translated from the Spanish by Joan Larkin and Jaime Manrique
Love opened a mortal wound.
In agony, I worked the blade
to make it deeper. Please,
I begged, let death come quick.
Wild, distracted, sick,
I counted, counted
all the ways love hurt me.
One life, I thought—a thousand deaths.
Blow after blow, my heart
couldn’t survive this beating.
Then—how can I explain it?
I came to my senses. I said,
Why do I suffer? What lover
ever had so much pleasure?
Con el Dolor de la Mortal Herida
Con el dolor de la mortal herida,
de un agravio de amor me lamentaba;
y por ver si la muerte se llegaba,
procuraba que fuese más crecida.
Toda en el mal el alma divertida,
pena por pena su dolor sumaba,
y en cada circunstancia ponderaba
que sobraban mil muertes a una vida.
Y cuando, al golpe de uno y otro tiro,
rendido el corazón daba penoso
señas de dar el último suspiro,
no sé con qué destino prodigioso
volví en mi acuerdo y dije:—¿Qué me admiro?
¿Quién en amor ha sido más dichoso?
From Sor Juana’s Love Poems, translated by Joan Larkin and Jaime Manrique. Copyright © 2003. Reprinted with permission of the University of Wisconsin Press. All rights reserved. Published in Poem-a-Day on October 4, 2020, by the Academy of American Poets.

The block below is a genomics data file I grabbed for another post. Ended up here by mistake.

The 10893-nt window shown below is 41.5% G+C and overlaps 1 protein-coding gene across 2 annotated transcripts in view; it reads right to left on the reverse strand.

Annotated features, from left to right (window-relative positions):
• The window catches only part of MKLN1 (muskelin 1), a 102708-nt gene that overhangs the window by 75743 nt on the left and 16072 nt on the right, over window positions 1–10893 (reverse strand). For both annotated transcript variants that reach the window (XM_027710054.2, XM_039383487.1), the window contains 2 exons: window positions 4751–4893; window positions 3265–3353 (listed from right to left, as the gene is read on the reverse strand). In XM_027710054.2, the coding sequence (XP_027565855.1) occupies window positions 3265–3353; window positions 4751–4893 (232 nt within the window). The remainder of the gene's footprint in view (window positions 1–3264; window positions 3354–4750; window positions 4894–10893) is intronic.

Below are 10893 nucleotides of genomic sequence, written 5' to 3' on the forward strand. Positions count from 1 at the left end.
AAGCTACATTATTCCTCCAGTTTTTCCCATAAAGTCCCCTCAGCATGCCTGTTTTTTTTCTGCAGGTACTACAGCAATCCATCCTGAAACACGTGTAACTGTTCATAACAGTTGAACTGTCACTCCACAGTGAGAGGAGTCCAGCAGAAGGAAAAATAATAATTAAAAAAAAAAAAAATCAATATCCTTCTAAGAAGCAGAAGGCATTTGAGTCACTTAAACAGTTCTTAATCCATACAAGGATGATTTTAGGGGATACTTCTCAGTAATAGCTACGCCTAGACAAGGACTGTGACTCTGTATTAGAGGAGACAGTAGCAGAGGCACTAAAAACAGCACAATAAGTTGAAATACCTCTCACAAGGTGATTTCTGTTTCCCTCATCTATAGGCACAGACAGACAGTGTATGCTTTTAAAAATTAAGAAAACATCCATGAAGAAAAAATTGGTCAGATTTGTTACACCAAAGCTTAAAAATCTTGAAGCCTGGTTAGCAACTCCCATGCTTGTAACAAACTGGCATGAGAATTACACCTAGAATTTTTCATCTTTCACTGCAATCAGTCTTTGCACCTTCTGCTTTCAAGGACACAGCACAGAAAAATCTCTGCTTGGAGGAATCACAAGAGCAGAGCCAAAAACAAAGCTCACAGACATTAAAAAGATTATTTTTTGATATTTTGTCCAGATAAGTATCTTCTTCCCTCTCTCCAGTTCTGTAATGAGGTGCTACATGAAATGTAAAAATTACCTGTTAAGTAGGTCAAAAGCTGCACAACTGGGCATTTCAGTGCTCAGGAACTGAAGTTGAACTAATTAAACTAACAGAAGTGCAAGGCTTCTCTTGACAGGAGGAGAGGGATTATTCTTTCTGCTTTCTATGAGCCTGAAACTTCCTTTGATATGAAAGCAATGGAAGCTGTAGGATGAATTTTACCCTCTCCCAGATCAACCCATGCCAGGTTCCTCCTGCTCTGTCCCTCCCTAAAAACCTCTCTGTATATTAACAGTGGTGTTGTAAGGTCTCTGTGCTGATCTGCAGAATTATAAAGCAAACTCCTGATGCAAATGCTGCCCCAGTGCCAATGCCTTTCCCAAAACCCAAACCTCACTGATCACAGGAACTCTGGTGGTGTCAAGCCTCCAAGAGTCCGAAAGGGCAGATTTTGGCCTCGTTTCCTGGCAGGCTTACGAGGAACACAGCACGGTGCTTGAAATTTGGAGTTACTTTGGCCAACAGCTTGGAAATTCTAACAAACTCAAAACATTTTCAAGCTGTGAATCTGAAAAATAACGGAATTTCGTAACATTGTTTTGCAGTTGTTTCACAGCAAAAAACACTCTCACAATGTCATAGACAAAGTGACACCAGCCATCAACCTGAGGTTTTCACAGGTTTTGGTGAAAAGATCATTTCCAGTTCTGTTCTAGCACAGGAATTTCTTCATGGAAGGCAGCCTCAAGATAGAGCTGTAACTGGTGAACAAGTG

I measure every Grief I meet With narrow, probing, eyes – I wonder if It weighs like Mine – Or has an Easier size. I wonder if They bore it long – Or did it just begin – I could not tell the Date of Mine – It feels so old a pain – I wonder if it hurts to live – And if They have to try – And whether – could They choose between – It would not be – to die – I note that Some – gone patient long – At length, renew their smile – An imitation of a Light That has so little Oil – I wonder if when Years have piled – Some Thousands – on the Harm – That hurt them early – such a lapse Could give them any Balm – Or would they go on aching still Through Centuries of Nerve – Enlightened to a larger Pain – In Contrast with the Love – The Grieved – are many – I am told – There is the various Cause – Death – is but one – and comes but once – And only nails the eyes – There's Grief of Want – and grief of Cold – A sort they call "Despair" – There's Banishment from native Eyes – In sight of Native Air – And though I may not guess the kind – Correctly – yet to me A piercing Comfort it affords In passing Calvary – To note the fashions – of the Cross – And how they're mostly worn – Still fascinated to presume That Some – are like my own –
Poetry used by permission of the publishers and the Trustees of Amherst College from The Poems of Emily Dickinson, Ralph W. Franklin ed., Cambridge, Mass.: The Belknap Press of Harvard University Press, Copyright © 1998 by the President and Fellows of Harvard College. Copyright © 1951, 1955, 1979, by the President and Fellows of Harvard College.